THIS ARTICLE IS MORE THAN FIVE YEARS OLD
This article is more than five years old. Autism research — and science in general — is constantly evolving, so older articles may contain information or theories that have been reevaluated since their original publication date.
Quick tests that detect the protein missing in fragile X syndrome can be used to screen newborns for the disorder and find treatments, according to two studies published in the past two months.
Both studies directly assay levels of the fragile X mental retardation protein (FMRP), whereas traditional fragile X screens focus on the gene, FMR1, that encodes the protein.
This gene typically has up to 55 repeats of three DNA nucleotides. A mutation that leads to more than 200 repeats shuts off the gene’s expression, leading to fragile X syndrome.
Research companies have developed several tests to quickly sequence FMR1 and count its number of repeats. These tests can screen for the disorder using dried blood spots taken from babies at birth. Hospitals don’t routinely screen newborns for fragile X syndrome, but this is likely to change as promising drug candidates enter clinical trials.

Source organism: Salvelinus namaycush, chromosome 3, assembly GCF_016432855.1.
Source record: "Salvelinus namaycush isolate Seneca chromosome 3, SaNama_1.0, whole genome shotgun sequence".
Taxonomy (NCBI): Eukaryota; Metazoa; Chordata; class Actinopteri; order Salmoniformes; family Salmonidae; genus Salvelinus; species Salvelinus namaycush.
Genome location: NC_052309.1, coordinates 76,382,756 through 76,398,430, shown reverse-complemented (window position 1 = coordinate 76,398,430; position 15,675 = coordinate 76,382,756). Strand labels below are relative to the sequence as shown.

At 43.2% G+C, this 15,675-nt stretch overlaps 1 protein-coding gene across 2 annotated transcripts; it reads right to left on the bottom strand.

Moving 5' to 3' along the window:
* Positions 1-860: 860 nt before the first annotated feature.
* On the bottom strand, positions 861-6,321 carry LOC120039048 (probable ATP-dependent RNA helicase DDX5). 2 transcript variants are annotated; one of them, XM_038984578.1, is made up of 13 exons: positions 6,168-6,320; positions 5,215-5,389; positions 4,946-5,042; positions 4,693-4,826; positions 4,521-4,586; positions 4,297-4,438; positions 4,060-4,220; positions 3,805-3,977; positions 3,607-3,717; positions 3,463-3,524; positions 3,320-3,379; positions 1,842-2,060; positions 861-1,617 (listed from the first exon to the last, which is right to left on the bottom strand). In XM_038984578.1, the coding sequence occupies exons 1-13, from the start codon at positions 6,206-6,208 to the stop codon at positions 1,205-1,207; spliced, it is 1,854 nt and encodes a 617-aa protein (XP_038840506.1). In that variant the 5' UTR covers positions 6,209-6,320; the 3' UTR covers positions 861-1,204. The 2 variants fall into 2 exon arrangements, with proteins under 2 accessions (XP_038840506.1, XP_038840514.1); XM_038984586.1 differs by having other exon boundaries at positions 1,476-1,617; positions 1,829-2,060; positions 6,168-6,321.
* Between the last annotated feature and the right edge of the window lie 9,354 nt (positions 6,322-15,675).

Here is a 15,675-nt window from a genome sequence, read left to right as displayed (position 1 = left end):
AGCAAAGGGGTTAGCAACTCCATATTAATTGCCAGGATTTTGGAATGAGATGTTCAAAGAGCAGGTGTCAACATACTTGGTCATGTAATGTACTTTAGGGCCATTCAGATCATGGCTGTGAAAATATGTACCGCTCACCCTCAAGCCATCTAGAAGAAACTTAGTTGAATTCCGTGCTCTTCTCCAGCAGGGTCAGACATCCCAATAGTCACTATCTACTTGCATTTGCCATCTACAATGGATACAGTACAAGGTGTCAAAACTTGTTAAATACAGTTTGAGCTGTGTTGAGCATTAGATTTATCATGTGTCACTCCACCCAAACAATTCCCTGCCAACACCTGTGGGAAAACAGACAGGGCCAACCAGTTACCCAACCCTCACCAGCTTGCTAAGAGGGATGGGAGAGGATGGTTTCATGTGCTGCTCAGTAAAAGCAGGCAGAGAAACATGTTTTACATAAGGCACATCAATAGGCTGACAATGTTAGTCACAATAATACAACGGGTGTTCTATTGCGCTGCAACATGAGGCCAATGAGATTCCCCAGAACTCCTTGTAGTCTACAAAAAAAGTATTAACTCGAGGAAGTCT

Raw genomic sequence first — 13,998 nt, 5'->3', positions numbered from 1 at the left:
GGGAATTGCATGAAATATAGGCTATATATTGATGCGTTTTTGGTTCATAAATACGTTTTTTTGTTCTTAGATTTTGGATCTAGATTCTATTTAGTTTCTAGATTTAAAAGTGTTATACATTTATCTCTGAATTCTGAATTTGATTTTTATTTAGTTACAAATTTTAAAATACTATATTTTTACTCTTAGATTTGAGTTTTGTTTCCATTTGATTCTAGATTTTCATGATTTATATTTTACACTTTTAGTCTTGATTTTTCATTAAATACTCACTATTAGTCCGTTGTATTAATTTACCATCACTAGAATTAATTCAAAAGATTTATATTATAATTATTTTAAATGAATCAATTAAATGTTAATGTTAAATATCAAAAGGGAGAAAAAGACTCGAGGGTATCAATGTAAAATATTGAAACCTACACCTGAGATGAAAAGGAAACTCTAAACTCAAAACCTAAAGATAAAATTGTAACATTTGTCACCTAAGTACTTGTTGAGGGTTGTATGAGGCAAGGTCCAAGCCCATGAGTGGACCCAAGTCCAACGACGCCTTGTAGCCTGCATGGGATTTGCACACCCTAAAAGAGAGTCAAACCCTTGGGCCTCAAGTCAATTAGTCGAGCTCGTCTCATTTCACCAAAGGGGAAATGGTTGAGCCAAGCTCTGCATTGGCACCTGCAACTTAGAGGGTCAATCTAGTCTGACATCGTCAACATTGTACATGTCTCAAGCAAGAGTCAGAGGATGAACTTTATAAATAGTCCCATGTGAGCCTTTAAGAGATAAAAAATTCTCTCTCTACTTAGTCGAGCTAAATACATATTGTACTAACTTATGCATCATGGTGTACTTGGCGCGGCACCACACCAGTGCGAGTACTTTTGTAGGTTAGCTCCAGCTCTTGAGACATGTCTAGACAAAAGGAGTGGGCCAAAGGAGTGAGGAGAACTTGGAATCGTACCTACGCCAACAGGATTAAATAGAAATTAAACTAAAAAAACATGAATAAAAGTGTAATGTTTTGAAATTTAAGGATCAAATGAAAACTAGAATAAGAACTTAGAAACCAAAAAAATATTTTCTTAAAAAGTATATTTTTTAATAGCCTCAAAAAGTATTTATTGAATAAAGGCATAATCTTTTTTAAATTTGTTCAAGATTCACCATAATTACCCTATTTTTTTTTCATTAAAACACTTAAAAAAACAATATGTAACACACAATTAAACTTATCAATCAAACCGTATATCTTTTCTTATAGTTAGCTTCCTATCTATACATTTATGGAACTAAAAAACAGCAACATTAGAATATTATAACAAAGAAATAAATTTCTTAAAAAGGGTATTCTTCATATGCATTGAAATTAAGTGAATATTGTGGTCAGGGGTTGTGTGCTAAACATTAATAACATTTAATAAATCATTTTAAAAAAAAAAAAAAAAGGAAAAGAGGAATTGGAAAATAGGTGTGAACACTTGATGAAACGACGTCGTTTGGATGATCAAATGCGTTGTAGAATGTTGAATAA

The first new study, published 6 May in the Journal of Molecular Diagnostics, describes an antibody-based method that can quantify the amount of FMRP in these blood spots1. Because the antibodies bind to the protein directly, the test is more reliable than assays that analyze the gene repeats. It is also potentially quicker and cheaper, the researchers say.
Using this method with blood samples, the researchers accurately identified 17 men who have fragile X syndrome out of a set of 215 people, including controls and individuals who have a high number of repeats but not enough to develop the syndrome.
In a second study, published 2 April in the Journal of Neurodevelopmental Disorders, researchers developed a test that can detect FMRP in a single step2. This simple and quick test is ideal for large screens of fragile X treatments, the researchers say.
The researchers designed two antibodies that bind to nearby regions on FMRP. These antibodies are each attached to fluorescent molecules. When in close proximity, the molecules interact, emitting a unique spectrum of fluorescence. Using the technique, the researchers measured levels of FMRP in the blood cells of one individual with fragile X syndrome and five controls.
1: Lafauci G. et al. J. Mol. Diagn. Epub ahead of print (2013) PubMed
2: Schutzius G. et al. J. Neurodev. Disord. 5, 8 (2013) PubMed